An Act for the Encouragement of Learning.

How to Make a StoryMap

by Eleanore Neumann

A storymap is exactly what is sounds like: a digital storytelling tool that pairs text with a map in a progressive narrative that often includes additional multimedia. If you would like to learn how to make one like “Mapping New Hampshire,” follow the steps below. This tutorial is a work is process, so stay tune for more detailed technical information.

1. Choose the right platform for your storymap

Many different storymap tools are now available online, so it is impportant to choose one that is right for your project. You may want to consider whether you want your storymap to be closed source or open source? What functions should the storymap perform? Do you have the programming skills required by some of the more advanced tools (and if not, then you could always learn!)?

Here are a few tools to get you started along with detail how-to guides:

I had initially planned to use StorymapJS from Kightlab at Nortwestern University because it is open source, easy to use, and had the basic functionality I needed for this particular project. However, as the project developed, I realized that I needed additional functionality that StorymapJS did not offer, such as the ability to span to many locations and sometimes multiple locations within the same paragraph. So I decided to develop my own. If none of those tools suit your needs, then take a look at “Mapping New Hampshire” below!

Mapping New Hampshire

2. Download the files from GitHub

You can find the JavaScript file here, which is based on a storymap jQuery-plugin created by Atle Frenvik Sveen and shared here on GitHub. The html file can be found here.

The JavaScript uses Leaflet, an open-source JavaScript library for interactive maps. There are a number of helpful tutorials for getting startedhere, but they required some technical knowledge.

3. Set up GitHub Pages

Follow this guide for setting up your GitHub pages so you can host storymap: “Getting Started with GitHub Pages.” GitHub. Accessed April 29, 2019.

4. Add text to you storymap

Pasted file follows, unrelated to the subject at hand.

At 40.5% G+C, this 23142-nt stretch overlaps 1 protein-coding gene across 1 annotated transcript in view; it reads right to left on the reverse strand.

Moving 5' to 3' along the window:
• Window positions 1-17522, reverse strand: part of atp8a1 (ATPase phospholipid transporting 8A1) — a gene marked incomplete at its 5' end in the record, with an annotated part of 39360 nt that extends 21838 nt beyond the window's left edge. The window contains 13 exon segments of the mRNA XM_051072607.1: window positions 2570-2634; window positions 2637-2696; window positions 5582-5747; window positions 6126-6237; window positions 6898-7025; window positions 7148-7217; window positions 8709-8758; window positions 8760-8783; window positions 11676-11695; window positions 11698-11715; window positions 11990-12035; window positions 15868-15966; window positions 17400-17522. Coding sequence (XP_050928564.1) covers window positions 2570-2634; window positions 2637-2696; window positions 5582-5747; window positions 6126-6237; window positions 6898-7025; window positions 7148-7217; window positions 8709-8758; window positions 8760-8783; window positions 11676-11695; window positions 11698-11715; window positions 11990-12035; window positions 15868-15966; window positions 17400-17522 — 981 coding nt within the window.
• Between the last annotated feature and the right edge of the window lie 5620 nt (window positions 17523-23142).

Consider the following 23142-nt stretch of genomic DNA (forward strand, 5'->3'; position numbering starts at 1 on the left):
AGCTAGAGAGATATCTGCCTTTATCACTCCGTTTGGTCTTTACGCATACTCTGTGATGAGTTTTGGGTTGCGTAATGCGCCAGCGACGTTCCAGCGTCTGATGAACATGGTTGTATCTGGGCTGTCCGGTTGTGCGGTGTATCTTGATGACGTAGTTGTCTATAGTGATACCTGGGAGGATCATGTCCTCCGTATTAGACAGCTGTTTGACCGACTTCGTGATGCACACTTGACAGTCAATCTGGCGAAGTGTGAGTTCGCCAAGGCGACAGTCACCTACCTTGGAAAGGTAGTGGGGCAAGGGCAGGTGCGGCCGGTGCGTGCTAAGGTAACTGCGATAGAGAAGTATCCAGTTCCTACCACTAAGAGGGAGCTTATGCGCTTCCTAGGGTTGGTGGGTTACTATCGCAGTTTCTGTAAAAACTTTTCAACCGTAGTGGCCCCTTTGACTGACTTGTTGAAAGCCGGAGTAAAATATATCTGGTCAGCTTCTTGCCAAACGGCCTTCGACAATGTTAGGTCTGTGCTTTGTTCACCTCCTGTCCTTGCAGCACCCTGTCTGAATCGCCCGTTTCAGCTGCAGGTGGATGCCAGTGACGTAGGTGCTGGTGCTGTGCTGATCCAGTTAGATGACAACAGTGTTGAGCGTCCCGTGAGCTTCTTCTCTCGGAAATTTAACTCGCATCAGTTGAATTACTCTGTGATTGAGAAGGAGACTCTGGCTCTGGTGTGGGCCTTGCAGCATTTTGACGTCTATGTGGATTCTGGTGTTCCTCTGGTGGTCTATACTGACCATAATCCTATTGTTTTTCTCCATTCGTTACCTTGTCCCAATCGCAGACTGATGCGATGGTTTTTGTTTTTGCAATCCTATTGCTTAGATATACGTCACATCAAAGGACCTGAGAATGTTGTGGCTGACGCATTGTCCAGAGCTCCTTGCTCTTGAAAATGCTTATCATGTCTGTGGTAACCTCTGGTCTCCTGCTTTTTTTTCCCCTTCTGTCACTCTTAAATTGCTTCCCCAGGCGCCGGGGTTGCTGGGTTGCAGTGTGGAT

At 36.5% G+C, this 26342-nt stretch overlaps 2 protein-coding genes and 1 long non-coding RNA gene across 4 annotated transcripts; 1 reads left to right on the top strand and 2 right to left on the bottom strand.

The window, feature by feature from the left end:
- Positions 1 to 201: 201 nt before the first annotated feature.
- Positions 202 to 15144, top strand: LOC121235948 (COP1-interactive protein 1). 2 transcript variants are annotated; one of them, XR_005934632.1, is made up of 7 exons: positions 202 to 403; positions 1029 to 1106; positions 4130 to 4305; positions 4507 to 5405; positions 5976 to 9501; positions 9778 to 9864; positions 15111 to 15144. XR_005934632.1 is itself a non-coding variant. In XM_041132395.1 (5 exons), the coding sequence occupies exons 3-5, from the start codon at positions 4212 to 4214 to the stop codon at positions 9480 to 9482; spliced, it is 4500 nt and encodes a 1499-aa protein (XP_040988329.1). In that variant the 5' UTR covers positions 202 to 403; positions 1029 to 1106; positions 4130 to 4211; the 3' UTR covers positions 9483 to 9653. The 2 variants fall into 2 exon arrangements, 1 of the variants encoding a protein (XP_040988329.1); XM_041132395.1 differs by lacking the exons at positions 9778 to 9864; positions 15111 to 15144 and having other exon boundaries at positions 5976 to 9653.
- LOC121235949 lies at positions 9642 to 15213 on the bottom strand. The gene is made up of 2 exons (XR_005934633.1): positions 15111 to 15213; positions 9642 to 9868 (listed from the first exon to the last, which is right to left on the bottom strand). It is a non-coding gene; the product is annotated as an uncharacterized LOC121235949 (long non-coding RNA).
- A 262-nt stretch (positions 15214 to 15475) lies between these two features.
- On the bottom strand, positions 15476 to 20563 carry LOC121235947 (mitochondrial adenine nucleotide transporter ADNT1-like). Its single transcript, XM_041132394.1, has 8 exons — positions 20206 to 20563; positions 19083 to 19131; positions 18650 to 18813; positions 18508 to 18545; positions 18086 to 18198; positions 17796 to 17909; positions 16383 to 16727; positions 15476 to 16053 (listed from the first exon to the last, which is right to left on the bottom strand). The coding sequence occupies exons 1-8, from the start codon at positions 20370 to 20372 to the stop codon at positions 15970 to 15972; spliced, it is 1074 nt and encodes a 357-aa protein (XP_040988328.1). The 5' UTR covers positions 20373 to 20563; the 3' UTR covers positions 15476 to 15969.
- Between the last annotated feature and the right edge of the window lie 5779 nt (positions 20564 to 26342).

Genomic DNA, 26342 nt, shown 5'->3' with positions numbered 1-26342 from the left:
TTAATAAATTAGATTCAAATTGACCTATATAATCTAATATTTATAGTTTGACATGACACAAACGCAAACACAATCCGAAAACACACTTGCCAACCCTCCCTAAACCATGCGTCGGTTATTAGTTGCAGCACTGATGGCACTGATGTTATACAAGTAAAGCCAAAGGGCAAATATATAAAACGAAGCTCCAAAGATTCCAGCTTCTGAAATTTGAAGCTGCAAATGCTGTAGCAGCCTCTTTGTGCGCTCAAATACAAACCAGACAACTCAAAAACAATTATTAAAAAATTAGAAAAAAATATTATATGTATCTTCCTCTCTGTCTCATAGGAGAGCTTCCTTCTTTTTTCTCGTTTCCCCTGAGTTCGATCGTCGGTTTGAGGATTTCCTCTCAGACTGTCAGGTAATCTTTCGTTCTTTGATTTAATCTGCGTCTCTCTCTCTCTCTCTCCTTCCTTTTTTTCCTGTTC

Next, you can begin to add text. Here are some tips for effective storytelling.

5. Add locations to your storymap

You can add markers on the map by modifying the html file. Scroll to line 141 to file the variable “path.” To replace a marker or added a new one, simply copy one of the lines starting with “L.marker” and replace the information. The coordinates must be decimal coordinates, which can be found very easily by googling or going to the location’s Wikipedia page and clicking on the coordinates in the upper-right-hand corner of the page. The “.bindToolTip” function assigns a popover with a name to each location, so add the name of your location in quotations marks.

To create locations that will be assigned to specific text, scroll down to the variable “views” on line 200. To replace or add a view, copy one of the lines and replace the information again. Give the view a name that will be easy to associate with that location, insert decimal coordinates, and finally set the zoom level. The lower the number for the zoom level, the more zoomed out; and the higher the zoom level the more zoomed in on the location. For instance, zoom level 4 for the United States shows the entire country, whereas zoom level 10 shows the small town of Brighton, New Hampshire.


Kirby, J. “Scholarly Smackdown: StoryMap JS vs. Story Maps.” Commons Knowledge, University of Illinois at Urbana-Champaign (blog). Accessed April 28, 2019.

“Mapping Indigenous LA.” UCLA American Indian Studies Center. Accessed April 28, 2019.

“Mapping the Republic of Letters.” National Endowment for the Humanities (NEH). Accessed April 28, 2019.

Presner, Todd Samuel, David Shepard, and Yoh Kawano. HyperCities: Thick Mapping in the Digital Humanities. MetaLABprojects. Cambridge, Massachusett: Harvard University Press, 2014.

Presner, Todd, David Shepard, and Yoh Kawano. “HyperCities: Thick Mapping in the Digital Humanities.” Accessed April 28, 2019.

“Resources - Tips, Training and Community.” Esri StoryMaps. Accessed April 28, 2019..

Thomas, Mark. “LibGuides: Web-Based Mapping Applications.” Duke University Libraries. Accessed April 28, 2019.


Thank you to Shane Lin from the Scholars’ Lab at the University of Virginia for encouraging me to make my own storymap and for guiding me (holding my hand) through the process. I am grateful to Jeremy Boggs, Brandon Walsh, and Drew MacQueen, all from the Scholars’ Lab, for their kind and patient help.


“Mapping New Hampshire” is licensed under the MIT license. Please use it!